Eusebeia describes the person who is characterized by a Godward attitude and because of that attitude seeks to do that which is well- pleasing to His Father in heaven. True godliness does not permit the Christian life to be a "sullen solitary habit" (as Alford phrases it). Neither does it condone a hostile attitude toward fellow believers (1Jn 4:20, 21)
John MacArthur writes that...
Godliness is a right attitude and response toward the true Creator God; a preoccupation from the heart with holy and sacred realities. It is respect for what is due to God, and is thus the highest of all virtues. (MacArthur, John: 1Timothy Moody Press)
Godliness is a practical awareness of God in every aspect of life.
Godliness is not talking godly but living godly.
Godliness reflects an attitude centered on living out one's life in God's presence with a desire motivated by love for Him and empowered by His grace to be pleasing to Him in all things.
Godliness refers to having the proper attitude and conduct before God in everything.
"Godliness, to the Puritans, was essentially a matter of conscience, inasmuch as it consisted in a hearty, disciplined, ‘considerate’ (thoughtful) response to known evangelical truth, and centered upon the getting and keeping of a good conscience." (Packer, J. I.. A Quest for Godliness: The Puritan vision of the Christian life. Wheaton, Ill.: Crossway Books. 1994)
Godliness refers to the true reverence toward God which comes from knowledge. It is a right attitude toward God and His holiness, majesty, and love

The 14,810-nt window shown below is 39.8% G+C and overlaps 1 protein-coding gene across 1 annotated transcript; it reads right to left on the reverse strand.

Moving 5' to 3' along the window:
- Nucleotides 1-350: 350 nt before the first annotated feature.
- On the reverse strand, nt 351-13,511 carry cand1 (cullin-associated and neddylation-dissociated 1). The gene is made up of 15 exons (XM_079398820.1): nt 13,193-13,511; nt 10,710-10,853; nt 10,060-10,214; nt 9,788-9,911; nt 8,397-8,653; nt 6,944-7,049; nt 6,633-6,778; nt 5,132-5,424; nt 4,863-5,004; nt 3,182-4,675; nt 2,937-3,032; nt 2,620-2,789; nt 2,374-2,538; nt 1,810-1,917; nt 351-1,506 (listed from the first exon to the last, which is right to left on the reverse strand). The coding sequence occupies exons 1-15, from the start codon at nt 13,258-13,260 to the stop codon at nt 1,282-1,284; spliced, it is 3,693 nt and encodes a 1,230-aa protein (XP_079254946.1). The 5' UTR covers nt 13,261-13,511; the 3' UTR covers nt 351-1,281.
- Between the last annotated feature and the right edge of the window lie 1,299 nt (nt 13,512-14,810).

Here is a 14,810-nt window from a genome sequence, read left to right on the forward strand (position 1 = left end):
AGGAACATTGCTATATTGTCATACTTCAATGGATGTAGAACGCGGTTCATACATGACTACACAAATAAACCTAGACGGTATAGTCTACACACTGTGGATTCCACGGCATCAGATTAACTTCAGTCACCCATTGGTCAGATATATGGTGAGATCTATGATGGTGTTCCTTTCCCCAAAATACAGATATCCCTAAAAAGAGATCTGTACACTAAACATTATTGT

Godliness, as denoting character and conduct determined by the principle of love or fear of God in the heart, is the summing up of genuine religion. There can be no true religion without it -- only a dead “form” (2Ti3:5-note). (The International Standard Bible Encyclopedia:1915 edition J. Orr, Ed)
Godliness is "the whole of practical piety. It supposes knowledge, veneration, affection, dependence, submission, gratitude, and obedience." (Easton's Bible dictionary)
"Godliness means correct behavior and genuine Christian faith, first in the heart but also in visible expression according to the standard of God’s Word. It takes self-control, continual work, and commitment day by day as we strive to please God despite our sinfulness and weaknesses. But as we can train our bodies for physical feats, we can approach the various aspect of our spiritual life as training in godliness." (Barton, B, et al: The NIV Life Application Commentary Series: Tyndale)
Godliness means more than religious profession and godly conduct; it also means the reality and power of a vital union with God.
Godliness refers to behavior that reflects the character of God and presupposes a desire to please God in all the relationships of life.
Godliness embodies reverence toward God, a genuine, heartfelt acknowledgment of His holiness.
"Godliness...means a love for the things of God and a walk in the ways of God." (John Piper)
"Godliness is godly living, living according to the will of God. It is the kind of obedience that results from walking in the Spirit (Ro 8:4-note)" (Meisinger, George: Chafer Theological Seminary Journal Volume 1:2 Page 8)
Godliness is that inner attitude of reverence which seeks to please God in every thought, word or deed.
Godliness desires to be rightly related to both God and men, and brings the sanctifying presence of God into every relationship of one's life.
Godliness is living one's life with a "Coram Deo" mindset, ever as before the face of God.
Godliness is a practical awareness of God in every area of life—a God-consciousness.
The godly man or woman lives above the petty things of life, the passions and pressures that control the lives of others. The godly individual seeks to do the will of God making the kind of decisions that are right and noble, not taking the "easy" path simply to avoid either pain or trial. That's Biblical godliness!
BROTHERLY KINDNESS : ten philadelphian: (Jn 13:34,35; Ro12:10; 1Th3:12; 4:9,10; Heb13:1; 1Pe1:22; 2:17; 1Jn 3:14,16)